HR executives and other experts share their views on how the role of Chief Human Resources Officer is taking on greater influence within the C-suite and board.
It is clear that the role of the CHRO is shifting to include new functions and responsibilities – especially when it comes to deploying new technology. But does this mean the CHRO is now on the path to CEO? In fact, 89% of HR executives agree that the CHRO role will become a stepping stone to executive leadership positions such as CEO, with 42% in strong agreement.
For Barry Bloch, Partner, Boyden Australia, the potential for the CHRO to shift into executive leadership positions is contingent on breadth of experience. “Human resources executives who aspire to the CEO role would benefit greatly from time and experience outside of the human resources profession, ideally in operational and commercial roles and environments,” he explains.
While HR executives agree across regions and sectors, those in professional services (91%) and education (92%) are more likely to view the CHRO as a stepping stone to the CEO role than those in industrials and financial services (79%). According to Anna Mitchell, Business, Change and Communications Consultant and former Managing Director, Global Online Business, Coats, this distinction between industries stands to reason. “When a business’s main asset is people,” she says, “it absolutely makes sense to see the CHRO as a potential path to CEO.”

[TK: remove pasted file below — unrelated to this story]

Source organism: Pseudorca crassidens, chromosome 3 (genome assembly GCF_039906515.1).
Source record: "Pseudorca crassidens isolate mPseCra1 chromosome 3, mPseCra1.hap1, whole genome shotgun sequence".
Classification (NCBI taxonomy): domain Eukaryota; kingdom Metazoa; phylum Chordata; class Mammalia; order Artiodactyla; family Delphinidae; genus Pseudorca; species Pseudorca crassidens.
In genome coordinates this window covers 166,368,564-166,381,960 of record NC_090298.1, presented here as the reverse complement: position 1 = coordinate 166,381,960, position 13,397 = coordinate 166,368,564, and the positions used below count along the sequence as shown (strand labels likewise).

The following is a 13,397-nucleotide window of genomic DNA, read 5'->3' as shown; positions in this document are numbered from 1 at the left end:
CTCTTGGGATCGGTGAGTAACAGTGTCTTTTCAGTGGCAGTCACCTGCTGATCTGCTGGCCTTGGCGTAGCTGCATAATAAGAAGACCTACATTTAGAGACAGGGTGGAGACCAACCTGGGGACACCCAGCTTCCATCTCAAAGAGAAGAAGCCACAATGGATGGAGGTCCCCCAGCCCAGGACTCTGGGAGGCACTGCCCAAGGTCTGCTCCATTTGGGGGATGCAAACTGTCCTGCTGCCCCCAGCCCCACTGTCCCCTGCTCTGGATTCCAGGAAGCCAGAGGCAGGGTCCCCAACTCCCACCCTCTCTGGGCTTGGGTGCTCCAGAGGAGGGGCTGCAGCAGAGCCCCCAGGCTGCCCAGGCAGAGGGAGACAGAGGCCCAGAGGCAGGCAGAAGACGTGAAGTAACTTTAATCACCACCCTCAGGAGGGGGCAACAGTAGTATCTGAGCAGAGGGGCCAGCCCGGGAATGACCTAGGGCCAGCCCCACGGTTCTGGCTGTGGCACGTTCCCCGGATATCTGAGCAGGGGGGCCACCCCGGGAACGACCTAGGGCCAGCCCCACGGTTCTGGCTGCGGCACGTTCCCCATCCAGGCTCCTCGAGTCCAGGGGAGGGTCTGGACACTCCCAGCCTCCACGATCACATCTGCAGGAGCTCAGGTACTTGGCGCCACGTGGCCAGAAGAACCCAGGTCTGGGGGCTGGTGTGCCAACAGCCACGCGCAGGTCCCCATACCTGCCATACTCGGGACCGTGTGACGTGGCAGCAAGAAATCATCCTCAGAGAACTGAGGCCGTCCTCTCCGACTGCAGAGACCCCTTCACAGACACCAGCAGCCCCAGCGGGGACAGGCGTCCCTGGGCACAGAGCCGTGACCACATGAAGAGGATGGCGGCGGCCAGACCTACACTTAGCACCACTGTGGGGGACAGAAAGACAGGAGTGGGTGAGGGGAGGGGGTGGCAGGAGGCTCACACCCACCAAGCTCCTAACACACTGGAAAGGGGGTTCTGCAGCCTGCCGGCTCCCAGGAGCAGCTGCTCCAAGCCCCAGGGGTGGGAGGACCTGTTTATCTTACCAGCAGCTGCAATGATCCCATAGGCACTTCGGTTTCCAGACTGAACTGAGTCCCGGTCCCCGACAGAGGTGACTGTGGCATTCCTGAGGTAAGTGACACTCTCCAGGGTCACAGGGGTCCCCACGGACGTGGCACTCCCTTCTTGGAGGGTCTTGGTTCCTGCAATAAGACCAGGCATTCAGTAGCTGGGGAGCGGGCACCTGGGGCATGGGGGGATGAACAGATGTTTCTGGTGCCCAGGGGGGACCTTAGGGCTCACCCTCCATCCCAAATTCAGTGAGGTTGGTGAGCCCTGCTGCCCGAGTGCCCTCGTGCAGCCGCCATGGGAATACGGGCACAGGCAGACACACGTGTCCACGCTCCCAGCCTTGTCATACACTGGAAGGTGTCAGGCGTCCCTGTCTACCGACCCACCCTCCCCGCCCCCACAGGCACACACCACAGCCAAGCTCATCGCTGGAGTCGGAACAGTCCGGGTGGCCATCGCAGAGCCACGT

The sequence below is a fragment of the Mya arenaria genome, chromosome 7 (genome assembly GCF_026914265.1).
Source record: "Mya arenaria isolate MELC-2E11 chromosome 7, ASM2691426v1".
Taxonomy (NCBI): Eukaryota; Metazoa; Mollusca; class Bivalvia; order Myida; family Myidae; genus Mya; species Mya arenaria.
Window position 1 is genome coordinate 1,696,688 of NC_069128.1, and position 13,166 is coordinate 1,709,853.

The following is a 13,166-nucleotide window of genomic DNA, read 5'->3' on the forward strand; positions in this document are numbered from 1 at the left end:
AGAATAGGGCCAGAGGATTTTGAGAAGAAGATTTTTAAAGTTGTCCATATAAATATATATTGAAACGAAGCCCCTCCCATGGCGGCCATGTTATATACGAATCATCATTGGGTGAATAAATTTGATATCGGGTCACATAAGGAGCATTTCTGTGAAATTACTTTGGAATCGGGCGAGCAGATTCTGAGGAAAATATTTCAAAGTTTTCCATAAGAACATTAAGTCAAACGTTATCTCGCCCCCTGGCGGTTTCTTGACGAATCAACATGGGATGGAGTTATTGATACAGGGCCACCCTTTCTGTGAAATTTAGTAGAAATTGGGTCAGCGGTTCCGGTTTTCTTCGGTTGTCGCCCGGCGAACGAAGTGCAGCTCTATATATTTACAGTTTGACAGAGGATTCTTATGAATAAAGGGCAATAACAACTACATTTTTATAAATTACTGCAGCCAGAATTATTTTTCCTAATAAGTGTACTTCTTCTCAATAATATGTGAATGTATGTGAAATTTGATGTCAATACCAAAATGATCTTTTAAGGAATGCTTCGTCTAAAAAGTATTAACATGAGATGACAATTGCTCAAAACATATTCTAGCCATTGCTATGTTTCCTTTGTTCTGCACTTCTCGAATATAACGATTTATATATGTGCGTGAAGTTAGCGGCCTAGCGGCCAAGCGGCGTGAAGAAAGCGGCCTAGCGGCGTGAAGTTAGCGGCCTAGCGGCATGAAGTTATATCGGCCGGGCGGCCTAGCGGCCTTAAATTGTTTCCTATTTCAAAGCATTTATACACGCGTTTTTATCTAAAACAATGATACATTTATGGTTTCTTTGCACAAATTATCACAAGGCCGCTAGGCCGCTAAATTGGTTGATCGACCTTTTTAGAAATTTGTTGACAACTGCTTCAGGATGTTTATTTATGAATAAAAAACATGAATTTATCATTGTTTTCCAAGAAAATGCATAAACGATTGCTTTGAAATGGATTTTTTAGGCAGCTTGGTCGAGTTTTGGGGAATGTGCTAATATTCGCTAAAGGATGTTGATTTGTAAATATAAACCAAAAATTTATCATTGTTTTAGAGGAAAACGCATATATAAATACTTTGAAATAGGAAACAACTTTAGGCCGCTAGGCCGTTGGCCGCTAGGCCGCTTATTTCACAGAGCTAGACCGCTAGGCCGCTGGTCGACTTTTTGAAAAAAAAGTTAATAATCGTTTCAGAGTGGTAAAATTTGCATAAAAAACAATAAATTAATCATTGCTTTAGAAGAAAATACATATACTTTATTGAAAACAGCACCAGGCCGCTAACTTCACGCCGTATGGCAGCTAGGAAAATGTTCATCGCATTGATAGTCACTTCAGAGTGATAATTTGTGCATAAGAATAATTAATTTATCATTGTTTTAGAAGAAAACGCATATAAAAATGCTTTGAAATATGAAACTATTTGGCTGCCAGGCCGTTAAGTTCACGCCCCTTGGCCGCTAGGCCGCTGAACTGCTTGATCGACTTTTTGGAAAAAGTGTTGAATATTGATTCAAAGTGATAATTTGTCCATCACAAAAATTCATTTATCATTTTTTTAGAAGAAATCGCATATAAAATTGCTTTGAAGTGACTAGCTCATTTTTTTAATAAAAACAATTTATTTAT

“The career path to CEO is still heavily bent on the financial and sales functions. Any HR professional looking to make the leap to CEO will need to ensure a run in finance as well as sales and general management.”
— Shannon DiPietro, Vice President, Human Resources, Thermo Fisher Scientific
Despite the slight variation based on sector, the amount of time HR executives have spent in their role seemed to have little effect on how they viewed the potential of the CHRO to become CEO. 87% of those who have spent less than five years in their role agree that the CHRO will become a stepping stone to executive leadership positions, compared to 90% of those who have spent five to 10 years in their role and 91% who have served over 10 years.
“The CHRO has influence and plays a significant role in organizational strategy. This influence will continue to increase over the next few years and puts tremendous pressure on the CHRO to deliver. The CHRO should focus on educating managers and executives to get the most out of their teams.”
— Birger Svendsen, Managing Partner, Boyden Norway and EMEA Leader, Human Resources Practice
The CHRO’s potential path to CEO has been heavily influenced by shifting business needs, according to Dr. Michael Pütz, Senior Vice President, Human Resources, Harting-Group. “The increasing global battle for talent,” Pütz states, “will also help ensure that the role of the HR professional is likely to gain importance in the medium term. In my own experience, hardly any board meeting is conducted without HR topics being discussed. This is different than 10 years ago.”